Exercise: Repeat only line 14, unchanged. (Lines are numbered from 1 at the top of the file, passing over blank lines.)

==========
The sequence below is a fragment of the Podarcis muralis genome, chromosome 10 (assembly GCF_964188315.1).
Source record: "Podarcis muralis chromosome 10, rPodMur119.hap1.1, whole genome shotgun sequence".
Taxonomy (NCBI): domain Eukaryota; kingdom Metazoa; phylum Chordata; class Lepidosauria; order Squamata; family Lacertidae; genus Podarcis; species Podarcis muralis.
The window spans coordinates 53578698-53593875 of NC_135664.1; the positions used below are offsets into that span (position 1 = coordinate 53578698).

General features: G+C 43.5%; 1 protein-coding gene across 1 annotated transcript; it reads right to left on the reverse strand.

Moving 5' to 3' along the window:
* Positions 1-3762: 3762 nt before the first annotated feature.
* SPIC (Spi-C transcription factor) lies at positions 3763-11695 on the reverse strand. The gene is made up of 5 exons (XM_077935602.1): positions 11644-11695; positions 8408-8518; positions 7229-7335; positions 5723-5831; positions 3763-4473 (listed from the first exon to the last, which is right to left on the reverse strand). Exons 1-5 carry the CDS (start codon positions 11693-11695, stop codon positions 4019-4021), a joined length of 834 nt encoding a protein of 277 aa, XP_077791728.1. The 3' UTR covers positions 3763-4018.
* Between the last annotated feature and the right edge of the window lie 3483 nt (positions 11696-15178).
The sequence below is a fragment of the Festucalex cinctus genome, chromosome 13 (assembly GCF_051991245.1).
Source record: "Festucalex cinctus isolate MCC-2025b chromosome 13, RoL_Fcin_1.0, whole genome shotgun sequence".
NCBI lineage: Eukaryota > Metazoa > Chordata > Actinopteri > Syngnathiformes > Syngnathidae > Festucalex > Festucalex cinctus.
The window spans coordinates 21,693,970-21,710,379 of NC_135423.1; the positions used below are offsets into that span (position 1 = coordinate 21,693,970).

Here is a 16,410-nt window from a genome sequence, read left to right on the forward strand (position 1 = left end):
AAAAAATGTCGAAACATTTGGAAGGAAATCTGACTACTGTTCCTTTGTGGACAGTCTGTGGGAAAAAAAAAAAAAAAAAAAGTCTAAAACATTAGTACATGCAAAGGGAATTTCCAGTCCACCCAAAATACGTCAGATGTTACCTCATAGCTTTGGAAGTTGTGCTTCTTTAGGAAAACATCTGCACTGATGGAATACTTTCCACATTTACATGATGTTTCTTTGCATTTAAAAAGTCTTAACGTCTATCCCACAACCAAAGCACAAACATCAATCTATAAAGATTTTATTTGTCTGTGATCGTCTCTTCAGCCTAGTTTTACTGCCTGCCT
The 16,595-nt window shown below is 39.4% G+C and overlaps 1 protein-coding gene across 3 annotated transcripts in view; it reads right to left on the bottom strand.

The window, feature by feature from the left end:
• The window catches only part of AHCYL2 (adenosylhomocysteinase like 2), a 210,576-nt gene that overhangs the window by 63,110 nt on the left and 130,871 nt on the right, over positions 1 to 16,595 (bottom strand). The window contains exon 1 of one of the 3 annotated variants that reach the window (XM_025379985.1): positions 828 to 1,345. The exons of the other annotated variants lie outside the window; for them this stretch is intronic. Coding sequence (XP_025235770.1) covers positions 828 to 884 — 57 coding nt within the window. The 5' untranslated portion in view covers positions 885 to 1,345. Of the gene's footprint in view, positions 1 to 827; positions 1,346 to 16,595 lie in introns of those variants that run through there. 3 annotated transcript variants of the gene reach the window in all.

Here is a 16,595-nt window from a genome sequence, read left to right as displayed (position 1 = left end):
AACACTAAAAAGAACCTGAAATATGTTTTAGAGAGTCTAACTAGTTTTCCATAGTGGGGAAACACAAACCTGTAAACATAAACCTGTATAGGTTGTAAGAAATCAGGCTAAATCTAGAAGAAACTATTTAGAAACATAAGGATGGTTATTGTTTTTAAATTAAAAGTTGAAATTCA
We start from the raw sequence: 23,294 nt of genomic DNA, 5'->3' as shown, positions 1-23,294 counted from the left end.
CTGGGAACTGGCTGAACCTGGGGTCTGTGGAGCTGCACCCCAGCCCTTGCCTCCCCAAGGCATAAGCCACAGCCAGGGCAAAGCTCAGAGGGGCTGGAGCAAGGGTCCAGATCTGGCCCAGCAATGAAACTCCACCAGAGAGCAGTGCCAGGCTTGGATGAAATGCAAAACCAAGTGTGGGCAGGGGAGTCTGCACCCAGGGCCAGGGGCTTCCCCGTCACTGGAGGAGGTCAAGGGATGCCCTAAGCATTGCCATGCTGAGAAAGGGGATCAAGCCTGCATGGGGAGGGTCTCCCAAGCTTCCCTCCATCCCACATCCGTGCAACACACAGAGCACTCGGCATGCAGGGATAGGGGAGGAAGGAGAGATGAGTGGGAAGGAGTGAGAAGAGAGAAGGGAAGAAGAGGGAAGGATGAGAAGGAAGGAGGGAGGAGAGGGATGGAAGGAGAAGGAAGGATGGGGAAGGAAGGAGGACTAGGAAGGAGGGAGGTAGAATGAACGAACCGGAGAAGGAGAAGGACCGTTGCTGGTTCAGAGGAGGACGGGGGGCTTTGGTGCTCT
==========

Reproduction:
Here is a 16,410-nt window from a genome sequence, read left to right on the forward strand (position 1 = left end):